What One Trillion Dollars look likeWASHINGTON—In the early morning of Jan. 12, the U.S. national debt reached $14.02 trillion, according to the U.S. National Debt Clock, increasing daily by an average of $4.17 billion over the past three years.
The debt ceiling was raised twice in 2008 (June 5 and Oct. 3) by a total of $1.5 trillion and in February and December 2009, by close to $1.1 trillion.
Less than a year ago, in February 2010, the U.S. Congress passed legislation to allow the debt limit to reach $14.29 trillion. The U.S. is dangerously close to reaching this limit, and estimates are that the final reckoning will come between the end of March and May of this year.
Treasury Secretary Timothy F. Geithner is feeling the heat of the ever-increasing national debt and penned a strongly worded letter to the U.S. Congress on Jan. 6.
“Failure to raise the limit would precipitate a default by the United States. … Even a very short-term or limited default would have catastrophic economic consequences that would last for decades,” said Secretary Geithner in his letter to Congress.
The urgency of the matter and the secretary’s frustration is clearly shown by his statement, “Failure to increase the limit would be deeply irresponsible.”
Although Treasury has a few tools to hold off the inevitable default by the U.S. government for a limited time, these are only interim measures.
Geithner suggests that Treasury could stall some programs, including reinvestment by the Civil Service Retirement and Disability Fund and reinvestment of other funds.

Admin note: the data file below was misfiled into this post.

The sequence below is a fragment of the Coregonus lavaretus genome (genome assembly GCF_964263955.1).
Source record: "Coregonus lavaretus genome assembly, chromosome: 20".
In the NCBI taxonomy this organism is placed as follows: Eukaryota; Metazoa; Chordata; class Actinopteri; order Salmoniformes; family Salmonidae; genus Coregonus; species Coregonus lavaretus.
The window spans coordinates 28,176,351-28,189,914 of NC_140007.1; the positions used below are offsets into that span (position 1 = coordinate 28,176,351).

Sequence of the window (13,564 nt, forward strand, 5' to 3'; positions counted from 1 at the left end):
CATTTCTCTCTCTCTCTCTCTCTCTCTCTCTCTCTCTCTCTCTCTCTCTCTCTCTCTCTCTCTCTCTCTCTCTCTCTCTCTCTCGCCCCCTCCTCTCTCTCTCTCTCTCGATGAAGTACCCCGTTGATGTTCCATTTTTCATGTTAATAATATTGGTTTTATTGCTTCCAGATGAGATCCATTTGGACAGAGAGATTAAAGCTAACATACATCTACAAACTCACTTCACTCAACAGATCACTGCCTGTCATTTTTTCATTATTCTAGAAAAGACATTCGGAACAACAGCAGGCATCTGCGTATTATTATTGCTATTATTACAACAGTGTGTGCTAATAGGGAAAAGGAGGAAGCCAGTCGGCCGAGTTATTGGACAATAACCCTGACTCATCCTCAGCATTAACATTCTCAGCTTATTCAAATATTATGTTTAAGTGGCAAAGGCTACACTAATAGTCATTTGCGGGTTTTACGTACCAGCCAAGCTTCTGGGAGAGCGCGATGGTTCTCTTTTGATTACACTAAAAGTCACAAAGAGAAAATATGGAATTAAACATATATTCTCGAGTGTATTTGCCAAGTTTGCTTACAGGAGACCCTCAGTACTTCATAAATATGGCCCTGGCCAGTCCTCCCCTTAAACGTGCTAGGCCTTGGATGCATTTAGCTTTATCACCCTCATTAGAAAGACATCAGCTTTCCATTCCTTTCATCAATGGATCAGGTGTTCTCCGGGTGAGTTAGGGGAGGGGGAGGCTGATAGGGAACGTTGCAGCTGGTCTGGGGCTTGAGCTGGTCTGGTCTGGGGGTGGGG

He provided a list of programs that could be affected if the limit isn’t raised, including retirement benefits, especially the Social Security funds, but also the federal workers retirement funds, federal civil servant salaries, and interest and principal payments on U.S. bonds.
The worst-case scenario would be that the United States would lose its international standing and its ability to borrow at low rates.
“Failure to increase the debt limit in a timely manner would threaten this position and compromise America’s creditworthiness in the eyes of the world,” said Geithner in his letter.
Digging Deeper Into Debt
“The majority of private privately-held businesses, capital suppliers, intermediaries, and service providers recognize the short and long-term harm to the economy if we dig deeper and deeper into debt,” said Dr. John Paglia, associate professor of finance at Pepperdine University.
A great majority of respondents to a Pepperdine University survey about the debt ceiling have a somewhat or definitely unfavorable view of further raising the U.S. debt ceiling. The overall view is that the federal government should reign in its free hand, including bailing out failing banks because of the “too big to fail” concept.
The debt ceiling is the most pressing issue for Congress, especially for the newly elected senators. Sen. Tom Coburn, R-Okla., gave a cautionary message concerning the debt issue in a January statement.
“The debt limit debate will be a key test. Some have cautioned new members against ‘playing chicken’ with the debt limit. Yet, by growing government to an unsustainable level both parties have been playing chicken with our future and our national survival,” Sen. Coburn said.
The call for a united and bipartisan front concerning the debt ceiling went out by Senate Minority Leader Mitch McConnell, R-Ky.
At a time “when the national debt threatens the American dream itself, when the solvency of social safety net is threatened, we must come together,” said McConnell in his recent welcoming speech to the 112th Congress.
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